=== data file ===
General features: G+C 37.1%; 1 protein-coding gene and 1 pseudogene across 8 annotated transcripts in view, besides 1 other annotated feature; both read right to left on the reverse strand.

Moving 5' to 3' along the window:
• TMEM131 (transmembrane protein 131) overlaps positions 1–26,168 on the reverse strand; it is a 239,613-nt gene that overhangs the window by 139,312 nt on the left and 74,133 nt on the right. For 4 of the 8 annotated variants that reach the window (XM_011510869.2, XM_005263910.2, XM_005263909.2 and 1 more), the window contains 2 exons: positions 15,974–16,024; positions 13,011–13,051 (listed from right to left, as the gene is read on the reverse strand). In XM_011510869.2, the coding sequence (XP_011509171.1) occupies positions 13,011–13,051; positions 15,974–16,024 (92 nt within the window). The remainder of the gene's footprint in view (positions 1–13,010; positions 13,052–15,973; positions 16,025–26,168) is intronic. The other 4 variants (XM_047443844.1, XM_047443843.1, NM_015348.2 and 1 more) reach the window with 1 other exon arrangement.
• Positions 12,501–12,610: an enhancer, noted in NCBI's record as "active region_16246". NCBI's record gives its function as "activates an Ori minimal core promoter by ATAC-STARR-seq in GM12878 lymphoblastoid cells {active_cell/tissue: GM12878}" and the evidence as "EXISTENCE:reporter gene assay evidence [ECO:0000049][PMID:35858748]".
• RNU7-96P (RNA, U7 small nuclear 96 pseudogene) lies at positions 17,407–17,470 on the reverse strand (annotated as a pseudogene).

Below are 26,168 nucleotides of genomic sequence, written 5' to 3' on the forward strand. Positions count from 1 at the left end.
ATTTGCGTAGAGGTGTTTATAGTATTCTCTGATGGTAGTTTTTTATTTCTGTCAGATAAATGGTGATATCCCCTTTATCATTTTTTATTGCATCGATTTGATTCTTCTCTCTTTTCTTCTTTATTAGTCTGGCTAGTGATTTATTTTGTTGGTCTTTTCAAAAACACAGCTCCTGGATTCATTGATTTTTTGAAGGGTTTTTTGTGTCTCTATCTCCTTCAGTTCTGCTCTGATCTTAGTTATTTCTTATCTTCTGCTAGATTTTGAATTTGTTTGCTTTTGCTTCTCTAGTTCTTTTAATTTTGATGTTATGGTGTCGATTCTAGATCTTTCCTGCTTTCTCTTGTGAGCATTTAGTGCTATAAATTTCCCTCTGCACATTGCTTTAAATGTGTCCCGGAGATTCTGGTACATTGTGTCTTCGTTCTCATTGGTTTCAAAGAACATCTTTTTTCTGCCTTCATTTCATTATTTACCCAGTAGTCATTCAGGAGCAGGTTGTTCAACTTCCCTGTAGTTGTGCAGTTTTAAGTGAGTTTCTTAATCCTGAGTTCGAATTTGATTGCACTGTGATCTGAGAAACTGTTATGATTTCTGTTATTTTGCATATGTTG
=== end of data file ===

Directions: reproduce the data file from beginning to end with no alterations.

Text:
General features: G+C 37.1%; 1 protein-coding gene and 1 pseudogene across 8 annotated transcripts in view, besides 1 other annotated feature; both read right to left on the reverse strand.

Moving 5' to 3' along the window:
• TMEM131 (transmembrane protein 131) overlaps positions 1–26,168 on the reverse strand; it is a 239,613-nt gene that overhangs the window by 139,312 nt on the left and 74,133 nt on the right. For 4 of the 8 annotated variants that reach the window (XM_011510869.2, XM_005263910.2, XM_005263909.2 and 1 more), the window contains 2 exons: positions 15,974–16,024; positions 13,011–13,051 (listed from right to left, as the gene is read on the reverse strand). In XM_011510869.2, the coding sequence (XP_011509171.1) occupies positions 13,011–13,051; positions 15,974–16,024 (92 nt within the window). The remainder of the gene's footprint in view (positions 1–13,010; positions 13,052–15,973; positions 16,025–26,168) is intronic. The other 4 variants (XM_047443844.1, XM_047443843.1, NM_015348.2 and 1 more) reach the window with 1 other exon arrangement.
• Positions 12,501–12,610: an enhancer, noted in NCBI's record as "active region_16246". NCBI's record gives its function as "activates an Ori minimal core promoter by ATAC-STARR-seq in GM12878 lymphoblastoid cells {active_cell/tissue: GM12878}" and the evidence as "EXISTENCE:reporter gene assay evidence [ECO:0000049][PMID:35858748]".
• RNU7-96P (RNA, U7 small nuclear 96 pseudogene) lies at positions 17,407–17,470 on the reverse strand (annotated as a pseudogene).

Below are 26,168 nucleotides of genomic sequence, written 5' to 3' on the forward strand. Positions count from 1 at the left end.
ATTTGCGTAGAGGTGTTTATAGTATTCTCTGATGGTAGTTTTTTATTTCTGTCAGATAAATGGTGATATCCCCTTTATCATTTTTTATTGCATCGATTTGATTCTTCTCTCTTTTCTTCTTTATTAGTCTGGCTAGTGATTTATTTTGTTGGTCTTTTCAAAAACACAGCTCCTGGATTCATTGATTTTTTGAAGGGTTTTTTGTGTCTCTATCTCCTTCAGTTCTGCTCTGATCTTAGTTATTTCTTATCTTCTGCTAGATTTTGAATTTGTTTGCTTTTGCTTCTCTAGTTCTTTTAATTTTGATGTTATGGTGTCGATTCTAGATCTTTCCTGCTTTCTCTTGTGAGCATTTAGTGCTATAAATTTCCCTCTGCACATTGCTTTAAATGTGTCCCGGAGATTCTGGTACATTGTGTCTTCGTTCTCATTGGTTTCAAAGAACATCTTTTTTCTGCCTTCATTTCATTATTTACCCAGTAGTCATTCAGGAGCAGGTTGTTCAACTTCCCTGTAGTTGTGCAGTTTTAAGTGAGTTTCTTAATCCTGAGTTCGAATTTGATTGCACTGTGATCTGAGAAACTGTTATGATTTCTGTTATTTTGCATATGTTG